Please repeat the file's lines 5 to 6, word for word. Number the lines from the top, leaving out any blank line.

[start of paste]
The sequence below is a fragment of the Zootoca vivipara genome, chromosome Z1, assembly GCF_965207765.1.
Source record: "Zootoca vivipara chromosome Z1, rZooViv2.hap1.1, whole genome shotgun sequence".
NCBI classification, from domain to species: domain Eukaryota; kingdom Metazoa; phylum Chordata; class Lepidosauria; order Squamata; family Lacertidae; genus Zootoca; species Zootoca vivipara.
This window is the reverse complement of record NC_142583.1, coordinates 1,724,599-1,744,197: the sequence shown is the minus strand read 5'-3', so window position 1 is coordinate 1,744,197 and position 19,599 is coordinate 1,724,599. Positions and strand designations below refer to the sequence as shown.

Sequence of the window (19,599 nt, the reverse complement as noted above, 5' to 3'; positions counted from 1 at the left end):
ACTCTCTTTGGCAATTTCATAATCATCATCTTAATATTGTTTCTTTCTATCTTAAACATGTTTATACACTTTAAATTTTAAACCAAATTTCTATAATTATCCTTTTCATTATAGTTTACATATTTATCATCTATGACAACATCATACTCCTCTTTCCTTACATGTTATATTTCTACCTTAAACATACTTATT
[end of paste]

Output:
Sequence of the window (19,599 nt, the reverse complement as noted above, 5' to 3'; positions counted from 1 at the left end):
ACTCTCTTTGGCAATTTCATAATCATCATCTTAATATTGTTTCTTTCTATCTTAAACATGTTTATACACTTTAAATTTTAAACCAAATTTCTATAATTATCCTTTTCATTATAGTTTACATATTTATCATCTATGACAACATCATACTCCTCTTTCCTTACATGTTATATTTCTACCTTAAACATACTTATT